A new study suggests that the development of biomarkers for colon cancer may shape the future of screening for the disease, reports NBC News, adding that experts say the findings are promising, though “not quite ready for prime time.”
Meanwhile, scientists are trying to determine whether an old, relatively simple test is as effective as colonoscopies in screening for colon cancer, NBC News reports.
H. Gilbert Welch, professor of medicine at The Dartmouth Institute for Health Policy and Clinical Practice (TDI), tells the news outlet that there is no indication that colonoscopies actually save more lives than the less-invasive stool test. He says the higher-tech test became more popular because “the basic idea of it was so appealing. It was being used as a follow-up test for the (stool) test. And the idea was, ‘wow, if we do this as a follow-up test, maybe we could just do it on everyone.’ ”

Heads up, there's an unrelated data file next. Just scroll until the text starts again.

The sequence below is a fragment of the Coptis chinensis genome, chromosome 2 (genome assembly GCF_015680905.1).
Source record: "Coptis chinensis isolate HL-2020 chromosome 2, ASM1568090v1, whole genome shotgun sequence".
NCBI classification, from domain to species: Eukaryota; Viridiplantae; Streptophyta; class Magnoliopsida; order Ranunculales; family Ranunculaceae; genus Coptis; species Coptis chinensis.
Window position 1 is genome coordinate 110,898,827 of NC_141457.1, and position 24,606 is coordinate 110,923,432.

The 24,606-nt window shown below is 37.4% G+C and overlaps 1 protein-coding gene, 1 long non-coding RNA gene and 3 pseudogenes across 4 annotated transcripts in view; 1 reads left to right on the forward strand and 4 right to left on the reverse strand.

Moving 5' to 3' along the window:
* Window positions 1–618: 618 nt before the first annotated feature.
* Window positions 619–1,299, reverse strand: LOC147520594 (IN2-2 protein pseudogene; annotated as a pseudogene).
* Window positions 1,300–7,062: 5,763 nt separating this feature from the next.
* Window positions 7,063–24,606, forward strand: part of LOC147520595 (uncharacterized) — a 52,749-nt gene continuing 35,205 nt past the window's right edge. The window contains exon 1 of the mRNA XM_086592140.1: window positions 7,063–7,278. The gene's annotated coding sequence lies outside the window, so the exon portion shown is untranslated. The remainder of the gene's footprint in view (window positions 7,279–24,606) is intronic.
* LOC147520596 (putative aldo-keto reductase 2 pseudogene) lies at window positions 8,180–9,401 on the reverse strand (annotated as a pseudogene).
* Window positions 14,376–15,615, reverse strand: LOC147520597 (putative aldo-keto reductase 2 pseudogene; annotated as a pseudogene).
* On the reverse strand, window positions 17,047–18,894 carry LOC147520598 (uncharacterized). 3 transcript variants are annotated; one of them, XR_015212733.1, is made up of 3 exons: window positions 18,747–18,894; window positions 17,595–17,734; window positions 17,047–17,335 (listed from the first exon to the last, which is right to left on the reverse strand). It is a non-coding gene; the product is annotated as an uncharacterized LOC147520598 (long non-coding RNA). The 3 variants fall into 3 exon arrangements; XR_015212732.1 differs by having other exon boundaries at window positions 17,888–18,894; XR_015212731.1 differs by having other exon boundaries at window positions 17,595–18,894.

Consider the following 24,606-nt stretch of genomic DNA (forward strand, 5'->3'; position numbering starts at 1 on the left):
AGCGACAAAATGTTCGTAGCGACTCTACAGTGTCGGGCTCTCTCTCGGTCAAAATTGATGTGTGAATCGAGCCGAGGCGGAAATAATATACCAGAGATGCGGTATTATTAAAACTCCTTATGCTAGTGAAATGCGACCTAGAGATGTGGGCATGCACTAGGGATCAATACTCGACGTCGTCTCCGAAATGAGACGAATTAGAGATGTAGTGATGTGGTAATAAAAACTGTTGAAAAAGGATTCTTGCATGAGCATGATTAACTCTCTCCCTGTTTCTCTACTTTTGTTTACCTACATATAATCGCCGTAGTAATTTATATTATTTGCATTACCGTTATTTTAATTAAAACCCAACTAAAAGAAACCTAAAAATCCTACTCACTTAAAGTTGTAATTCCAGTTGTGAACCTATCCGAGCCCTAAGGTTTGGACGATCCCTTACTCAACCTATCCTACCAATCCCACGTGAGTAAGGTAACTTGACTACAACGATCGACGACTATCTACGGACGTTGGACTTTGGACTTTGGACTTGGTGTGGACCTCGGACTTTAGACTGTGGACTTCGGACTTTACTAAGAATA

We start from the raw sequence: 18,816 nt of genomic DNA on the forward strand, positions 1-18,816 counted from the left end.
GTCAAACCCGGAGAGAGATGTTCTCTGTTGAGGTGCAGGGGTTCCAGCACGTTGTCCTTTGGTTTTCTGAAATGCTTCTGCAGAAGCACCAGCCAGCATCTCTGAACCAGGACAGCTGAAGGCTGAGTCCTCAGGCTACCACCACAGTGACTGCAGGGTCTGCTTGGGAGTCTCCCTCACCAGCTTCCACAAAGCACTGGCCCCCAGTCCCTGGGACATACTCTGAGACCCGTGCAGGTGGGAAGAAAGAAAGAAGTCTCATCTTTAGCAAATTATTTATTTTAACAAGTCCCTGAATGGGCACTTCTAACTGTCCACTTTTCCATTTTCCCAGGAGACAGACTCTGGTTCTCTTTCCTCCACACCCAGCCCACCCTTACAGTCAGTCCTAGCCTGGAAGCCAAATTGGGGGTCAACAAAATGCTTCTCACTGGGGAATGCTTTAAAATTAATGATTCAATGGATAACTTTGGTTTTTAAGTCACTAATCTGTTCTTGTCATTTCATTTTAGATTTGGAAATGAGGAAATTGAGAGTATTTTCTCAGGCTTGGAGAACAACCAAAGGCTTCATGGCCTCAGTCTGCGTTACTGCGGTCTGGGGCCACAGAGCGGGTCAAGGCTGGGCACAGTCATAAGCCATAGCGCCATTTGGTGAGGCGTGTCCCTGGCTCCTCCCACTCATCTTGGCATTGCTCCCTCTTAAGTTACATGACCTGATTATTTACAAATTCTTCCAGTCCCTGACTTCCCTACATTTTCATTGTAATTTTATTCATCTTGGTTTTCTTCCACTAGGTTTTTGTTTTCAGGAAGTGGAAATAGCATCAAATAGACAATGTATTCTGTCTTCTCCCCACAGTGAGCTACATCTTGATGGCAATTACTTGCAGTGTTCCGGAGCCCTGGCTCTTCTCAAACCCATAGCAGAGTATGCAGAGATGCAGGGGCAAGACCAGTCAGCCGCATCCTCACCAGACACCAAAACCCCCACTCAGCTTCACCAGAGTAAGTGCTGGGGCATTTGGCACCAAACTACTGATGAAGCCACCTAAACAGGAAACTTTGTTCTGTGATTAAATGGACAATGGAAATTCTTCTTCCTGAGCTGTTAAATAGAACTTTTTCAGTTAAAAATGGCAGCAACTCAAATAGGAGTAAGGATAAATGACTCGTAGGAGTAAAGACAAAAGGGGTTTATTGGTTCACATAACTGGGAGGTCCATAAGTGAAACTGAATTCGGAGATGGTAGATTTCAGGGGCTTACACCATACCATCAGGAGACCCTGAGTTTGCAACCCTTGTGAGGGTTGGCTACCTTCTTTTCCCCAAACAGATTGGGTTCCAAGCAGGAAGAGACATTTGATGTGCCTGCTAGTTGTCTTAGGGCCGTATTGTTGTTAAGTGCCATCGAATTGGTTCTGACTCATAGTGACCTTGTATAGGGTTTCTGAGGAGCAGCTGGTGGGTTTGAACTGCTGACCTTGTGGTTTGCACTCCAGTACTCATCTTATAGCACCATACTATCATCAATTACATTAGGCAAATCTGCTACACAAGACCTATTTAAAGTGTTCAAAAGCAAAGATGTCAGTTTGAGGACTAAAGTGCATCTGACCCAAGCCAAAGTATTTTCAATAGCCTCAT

Now, TDI’s Associate Professor of Medicine Douglas Robertson and colleagues are conducting a study comparing the efficacy of the colonoscopy and the stool test. The most important thing to know about testing options, Robertson tells NBC News, is that screening for colon cancer does save lives.
“There are data that show that if you give people options, they’re more likely to comply with screening and that is what is most important—getting screened with some test,” he says.
Read the full story, published 6/7/13 by NBC News.